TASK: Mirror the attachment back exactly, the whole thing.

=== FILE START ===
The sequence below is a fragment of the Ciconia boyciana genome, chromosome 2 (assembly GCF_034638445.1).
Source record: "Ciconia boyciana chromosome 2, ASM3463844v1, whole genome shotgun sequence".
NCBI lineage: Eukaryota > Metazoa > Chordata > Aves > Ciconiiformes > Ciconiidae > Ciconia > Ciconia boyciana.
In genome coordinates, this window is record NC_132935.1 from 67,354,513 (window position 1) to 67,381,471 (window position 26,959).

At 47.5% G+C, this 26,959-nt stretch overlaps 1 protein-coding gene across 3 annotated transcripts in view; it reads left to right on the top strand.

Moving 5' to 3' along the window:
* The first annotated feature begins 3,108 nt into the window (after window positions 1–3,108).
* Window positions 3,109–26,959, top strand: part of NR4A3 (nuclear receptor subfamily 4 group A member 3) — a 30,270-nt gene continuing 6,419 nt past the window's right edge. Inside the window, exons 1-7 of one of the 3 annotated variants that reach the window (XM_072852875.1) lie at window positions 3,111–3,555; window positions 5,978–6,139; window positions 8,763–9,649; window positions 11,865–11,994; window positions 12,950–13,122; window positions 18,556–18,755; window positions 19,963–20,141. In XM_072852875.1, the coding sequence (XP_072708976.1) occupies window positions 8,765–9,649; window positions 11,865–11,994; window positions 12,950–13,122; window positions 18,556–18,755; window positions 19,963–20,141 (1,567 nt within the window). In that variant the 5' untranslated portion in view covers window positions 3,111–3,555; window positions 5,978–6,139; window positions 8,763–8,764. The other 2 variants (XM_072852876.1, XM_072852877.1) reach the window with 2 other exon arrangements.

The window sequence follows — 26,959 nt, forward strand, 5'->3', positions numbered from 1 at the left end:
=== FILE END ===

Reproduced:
The sequence below is a fragment of the Ciconia boyciana genome, chromosome 2 (assembly GCF_034638445.1).
Source record: "Ciconia boyciana chromosome 2, ASM3463844v1, whole genome shotgun sequence".
NCBI lineage: Eukaryota > Metazoa > Chordata > Aves > Ciconiiformes > Ciconiidae > Ciconia > Ciconia boyciana.
In genome coordinates, this window is record NC_132935.1 from 67,354,513 (window position 1) to 67,381,471 (window position 26,959).

At 47.5% G+C, this 26,959-nt stretch overlaps 1 protein-coding gene across 3 annotated transcripts in view; it reads left to right on the top strand.

Moving 5' to 3' along the window:
* The first annotated feature begins 3,108 nt into the window (after window positions 1–3,108).
* Window positions 3,109–26,959, top strand: part of NR4A3 (nuclear receptor subfamily 4 group A member 3) — a 30,270-nt gene continuing 6,419 nt past the window's right edge. Inside the window, exons 1-7 of one of the 3 annotated variants that reach the window (XM_072852875.1) lie at window positions 3,111–3,555; window positions 5,978–6,139; window positions 8,763–9,649; window positions 11,865–11,994; window positions 12,950–13,122; window positions 18,556–18,755; window positions 19,963–20,141. In XM_072852875.1, the coding sequence (XP_072708976.1) occupies window positions 8,765–9,649; window positions 11,865–11,994; window positions 12,950–13,122; window positions 18,556–18,755; window positions 19,963–20,141 (1,567 nt within the window). In that variant the 5' untranslated portion in view covers window positions 3,111–3,555; window positions 5,978–6,139; window positions 8,763–8,764. The other 2 variants (XM_072852876.1, XM_072852877.1) reach the window with 2 other exon arrangements.

The window sequence follows — 26,959 nt, forward strand, 5'->3', positions numbered from 1 at the left end: